On Wednesday HSBC released its research for the past month indicating that the Service Sector Business Activity Index in India fell in May to 49.6 from 52.4 in April, showing a contraction in the sector (WSJ). This is the first time the index has fallen below 50 since May 2014. Services sector contributes 60% to India’s GDP. The findings follow other recent indicators, such as industrial production, freight traffic, and bank credit, that show India’s economy is struggling to gather momentum, despite recently revamped GDP data showing a robust expansion. HSBC said competitive pressures and natural disasters were to blame for crimping demand. However, businesses are optimistic that a broader improvement in the economy would lead to a pickup in activity over the next year. A similar survey by HSBC released Monday showed manufacturing activity expanded at the fastest pace in four months in May.
Indian government launches a website to trace lost children
The Indian government has launched a new initiative to help families trace the tens of thousands of children who are separated in the country every year. The Khoya Paya, or “Lost and Found” website — khoyapaya.gov.in — was launched by Minister for Women and Child Development Maneka Gandhi on Wednesday, who said the portal would allow parents to register details of missing children and citizens to report sightings. Gandhi said that according to National Crime Records Bureau nearly 70,000 children are reported missing every year in India and only about a third of them are recovered. Missing children in India are often abducted and forced into labor or sexual exploitation.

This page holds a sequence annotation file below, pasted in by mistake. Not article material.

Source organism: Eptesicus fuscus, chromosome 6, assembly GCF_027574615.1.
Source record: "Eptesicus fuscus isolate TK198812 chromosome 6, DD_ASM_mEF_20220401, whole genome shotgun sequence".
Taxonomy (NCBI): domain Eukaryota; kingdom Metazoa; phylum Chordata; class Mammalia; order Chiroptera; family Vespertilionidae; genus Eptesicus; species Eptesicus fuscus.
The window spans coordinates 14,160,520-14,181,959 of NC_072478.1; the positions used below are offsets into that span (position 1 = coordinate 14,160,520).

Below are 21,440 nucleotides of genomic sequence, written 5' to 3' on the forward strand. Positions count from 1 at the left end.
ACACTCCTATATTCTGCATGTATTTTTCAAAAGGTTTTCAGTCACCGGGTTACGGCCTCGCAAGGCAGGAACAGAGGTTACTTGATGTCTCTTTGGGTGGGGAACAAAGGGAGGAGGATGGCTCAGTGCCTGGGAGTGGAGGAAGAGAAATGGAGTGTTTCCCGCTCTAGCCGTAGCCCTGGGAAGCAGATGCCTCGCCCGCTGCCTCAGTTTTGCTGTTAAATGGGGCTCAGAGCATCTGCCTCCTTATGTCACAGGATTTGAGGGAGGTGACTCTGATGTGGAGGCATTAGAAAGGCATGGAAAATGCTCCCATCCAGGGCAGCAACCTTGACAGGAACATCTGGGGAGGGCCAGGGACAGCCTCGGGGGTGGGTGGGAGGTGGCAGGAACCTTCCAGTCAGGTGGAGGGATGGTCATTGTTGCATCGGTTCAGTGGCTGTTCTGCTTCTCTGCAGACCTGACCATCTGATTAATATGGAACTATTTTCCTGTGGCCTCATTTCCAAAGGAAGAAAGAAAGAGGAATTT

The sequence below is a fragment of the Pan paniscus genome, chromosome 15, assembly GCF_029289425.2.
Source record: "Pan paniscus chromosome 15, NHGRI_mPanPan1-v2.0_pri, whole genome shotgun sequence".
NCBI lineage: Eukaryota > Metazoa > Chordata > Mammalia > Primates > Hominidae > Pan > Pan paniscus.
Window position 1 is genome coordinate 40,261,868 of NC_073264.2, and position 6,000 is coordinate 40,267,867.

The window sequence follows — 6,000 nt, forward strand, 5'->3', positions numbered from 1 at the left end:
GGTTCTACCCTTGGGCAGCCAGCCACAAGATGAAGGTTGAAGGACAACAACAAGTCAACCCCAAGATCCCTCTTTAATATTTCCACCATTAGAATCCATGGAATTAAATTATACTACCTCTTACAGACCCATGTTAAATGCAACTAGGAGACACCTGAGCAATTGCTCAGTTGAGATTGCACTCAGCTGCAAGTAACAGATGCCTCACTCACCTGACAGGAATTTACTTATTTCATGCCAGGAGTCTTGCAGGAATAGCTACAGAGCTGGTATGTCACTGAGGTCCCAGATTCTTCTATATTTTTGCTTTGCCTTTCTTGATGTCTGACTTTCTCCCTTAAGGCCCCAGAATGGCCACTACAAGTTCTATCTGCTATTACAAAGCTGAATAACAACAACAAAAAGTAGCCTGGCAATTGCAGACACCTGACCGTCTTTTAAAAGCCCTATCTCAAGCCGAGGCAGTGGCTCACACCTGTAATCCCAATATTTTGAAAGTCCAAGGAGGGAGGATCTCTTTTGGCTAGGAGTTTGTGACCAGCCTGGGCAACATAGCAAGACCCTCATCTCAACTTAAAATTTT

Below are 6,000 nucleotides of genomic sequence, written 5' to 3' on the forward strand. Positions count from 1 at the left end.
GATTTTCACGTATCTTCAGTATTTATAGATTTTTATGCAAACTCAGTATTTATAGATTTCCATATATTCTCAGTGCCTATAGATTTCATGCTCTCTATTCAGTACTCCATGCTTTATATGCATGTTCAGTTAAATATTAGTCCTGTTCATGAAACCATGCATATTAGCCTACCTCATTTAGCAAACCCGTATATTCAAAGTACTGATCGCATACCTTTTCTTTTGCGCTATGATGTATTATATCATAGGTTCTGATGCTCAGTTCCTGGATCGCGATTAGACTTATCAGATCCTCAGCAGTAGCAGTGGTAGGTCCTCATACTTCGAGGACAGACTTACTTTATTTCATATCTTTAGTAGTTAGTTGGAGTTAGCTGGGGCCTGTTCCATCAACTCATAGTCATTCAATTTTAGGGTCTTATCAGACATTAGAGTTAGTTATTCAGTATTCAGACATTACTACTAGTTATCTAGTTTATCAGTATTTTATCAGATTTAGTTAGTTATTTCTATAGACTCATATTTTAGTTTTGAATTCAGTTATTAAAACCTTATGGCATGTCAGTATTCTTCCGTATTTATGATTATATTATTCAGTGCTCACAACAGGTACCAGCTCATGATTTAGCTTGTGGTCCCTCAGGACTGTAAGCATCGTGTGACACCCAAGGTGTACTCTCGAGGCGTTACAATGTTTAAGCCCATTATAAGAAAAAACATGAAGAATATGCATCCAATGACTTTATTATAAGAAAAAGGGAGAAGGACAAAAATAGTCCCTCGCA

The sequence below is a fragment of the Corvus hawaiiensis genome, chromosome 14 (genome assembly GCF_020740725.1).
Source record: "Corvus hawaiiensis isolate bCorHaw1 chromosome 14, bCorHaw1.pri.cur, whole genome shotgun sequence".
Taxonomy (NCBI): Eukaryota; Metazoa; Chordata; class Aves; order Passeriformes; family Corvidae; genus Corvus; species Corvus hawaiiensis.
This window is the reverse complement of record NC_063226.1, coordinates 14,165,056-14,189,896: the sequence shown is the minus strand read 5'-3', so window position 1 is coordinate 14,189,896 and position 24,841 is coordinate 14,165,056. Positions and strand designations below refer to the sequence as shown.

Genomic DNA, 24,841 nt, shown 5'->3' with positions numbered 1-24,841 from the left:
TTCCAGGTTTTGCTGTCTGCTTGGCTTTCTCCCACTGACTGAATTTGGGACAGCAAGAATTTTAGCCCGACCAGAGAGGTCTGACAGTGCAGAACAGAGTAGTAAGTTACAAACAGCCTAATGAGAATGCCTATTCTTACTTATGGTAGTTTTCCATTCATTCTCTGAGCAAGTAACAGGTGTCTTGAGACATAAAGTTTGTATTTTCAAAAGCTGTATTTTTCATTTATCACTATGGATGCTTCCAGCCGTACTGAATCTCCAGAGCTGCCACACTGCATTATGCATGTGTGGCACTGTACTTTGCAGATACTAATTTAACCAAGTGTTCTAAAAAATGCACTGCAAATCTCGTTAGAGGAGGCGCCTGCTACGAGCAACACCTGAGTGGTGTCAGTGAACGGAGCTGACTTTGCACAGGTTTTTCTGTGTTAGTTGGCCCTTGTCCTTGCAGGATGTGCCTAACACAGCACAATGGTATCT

Afghan anti-corruption body criticizes nepotism in government
In a report released on Wednesday, the Independent Joint Anti-Corruption Monitoring and Evaluation Committee, an independent Afghan anti-corruption body, said that nepotism plays a critical role in getting a job as a diplomat in the country’s Foreign Affairs Ministry (AP). The committee’s executive director, Ahmad Rashed Behrorz, says officials with power prefer to appoint relatives to job openings, often overlooking other qualified candidates. He said such practices undermine constitutional guarantees of equality for all Afghan citizens.
Karaoke capital of Afghanistan
Mazar-i-Sharif, a city in northern Afghanistan most famous for its blue mosque that dates back to the 1400s, is developing a reputation as the karaoke capital of Afghanistan (Reuters). More than a dozen clubs operate in the city and although there’s no alcohol, customers enjoy tea and shisha while signing. One club owner told a reporter that they get up to 500 customers a night and they will stay until 1 a.m.
— Emily Schneider and Shuja Malik
Edited by Peter Bergen
RIZWAN TABASSUM/AFP/Getty Images
More from Foreign Policy
Saudi-Iranian Détente Is a Wake-Up Call for America
The peace plan is a big deal—and it’s no accident that China brokered it.
The U.S.-Israel Relationship No Longer Makes Sense
If Israel and its supporters want the country to continue receiving U.S. largesse, they will need to come up with a new narrative.
Putin Is Trapped in the Sunk-Cost Fallacy of War
Moscow is grasping for meaning in a meaningless invasion.
How China’s Saudi-Iran Deal Can Serve U.S. Interests
And why there’s less to Beijing’s diplomatic breakthrough than meets the eye.